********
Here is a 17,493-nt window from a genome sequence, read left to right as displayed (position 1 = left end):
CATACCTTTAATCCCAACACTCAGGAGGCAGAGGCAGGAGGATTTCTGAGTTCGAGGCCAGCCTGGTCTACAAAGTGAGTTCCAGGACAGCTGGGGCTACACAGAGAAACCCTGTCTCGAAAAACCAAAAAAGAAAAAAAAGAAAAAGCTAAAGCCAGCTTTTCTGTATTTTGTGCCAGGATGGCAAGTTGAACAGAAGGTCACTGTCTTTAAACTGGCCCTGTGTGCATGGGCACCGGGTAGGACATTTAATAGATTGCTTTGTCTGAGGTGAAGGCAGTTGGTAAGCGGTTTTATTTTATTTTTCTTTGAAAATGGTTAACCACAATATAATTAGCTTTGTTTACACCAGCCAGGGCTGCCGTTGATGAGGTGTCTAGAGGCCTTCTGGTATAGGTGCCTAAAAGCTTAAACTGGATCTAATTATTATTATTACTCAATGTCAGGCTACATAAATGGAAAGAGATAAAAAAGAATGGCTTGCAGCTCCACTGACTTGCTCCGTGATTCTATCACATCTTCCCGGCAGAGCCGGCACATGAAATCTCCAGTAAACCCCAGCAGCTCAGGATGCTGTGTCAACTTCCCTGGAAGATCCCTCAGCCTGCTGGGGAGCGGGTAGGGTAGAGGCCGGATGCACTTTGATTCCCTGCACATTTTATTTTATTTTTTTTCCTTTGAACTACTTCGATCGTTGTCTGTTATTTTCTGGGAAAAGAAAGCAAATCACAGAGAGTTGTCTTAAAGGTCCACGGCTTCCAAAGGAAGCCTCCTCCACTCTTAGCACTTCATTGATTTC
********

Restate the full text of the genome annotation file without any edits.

Here is a 17,493-nt window from a genome sequence, read left to right as displayed (position 1 = left end):
CATACCTTTAATCCCAACACTCAGGAGGCAGAGGCAGGAGGATTTCTGAGTTCGAGGCCAGCCTGGTCTACAAAGTGAGTTCCAGGACAGCTGGGGCTACACAGAGAAACCCTGTCTCGAAAAACCAAAAAAGAAAAAAAAGAAAAAGCTAAAGCCAGCTTTTCTGTATTTTGTGCCAGGATGGCAAGTTGAACAGAAGGTCACTGTCTTTAAACTGGCCCTGTGTGCATGGGCACCGGGTAGGACATTTAATAGATTGCTTTGTCTGAGGTGAAGGCAGTTGGTAAGCGGTTTTATTTTATTTTTCTTTGAAAATGGTTAACCACAATATAATTAGCTTTGTTTACACCAGCCAGGGCTGCCGTTGATGAGGTGTCTAGAGGCCTTCTGGTATAGGTGCCTAAAAGCTTAAACTGGATCTAATTATTATTATTACTCAATGTCAGGCTACATAAATGGAAAGAGATAAAAAAGAATGGCTTGCAGCTCCACTGACTTGCTCCGTGATTCTATCACATCTTCCCGGCAGAGCCGGCACATGAAATCTCCAGTAAACCCCAGCAGCTCAGGATGCTGTGTCAACTTCCCTGGAAGATCCCTCAGCCTGCTGGGGAGCGGGTAGGGTAGAGGCCGGATGCACTTTGATTCCCTGCACATTTTATTTTATTTTTTTTCCTTTGAACTACTTCGATCGTTGTCTGTTATTTTCTGGGAAAAGAAAGCAAATCACAGAGAGTTGTCTTAAAGGTCCACGGCTTCCAAAGGAAGCCTCCTCCACTCTTAGCACTTCATTGATTTC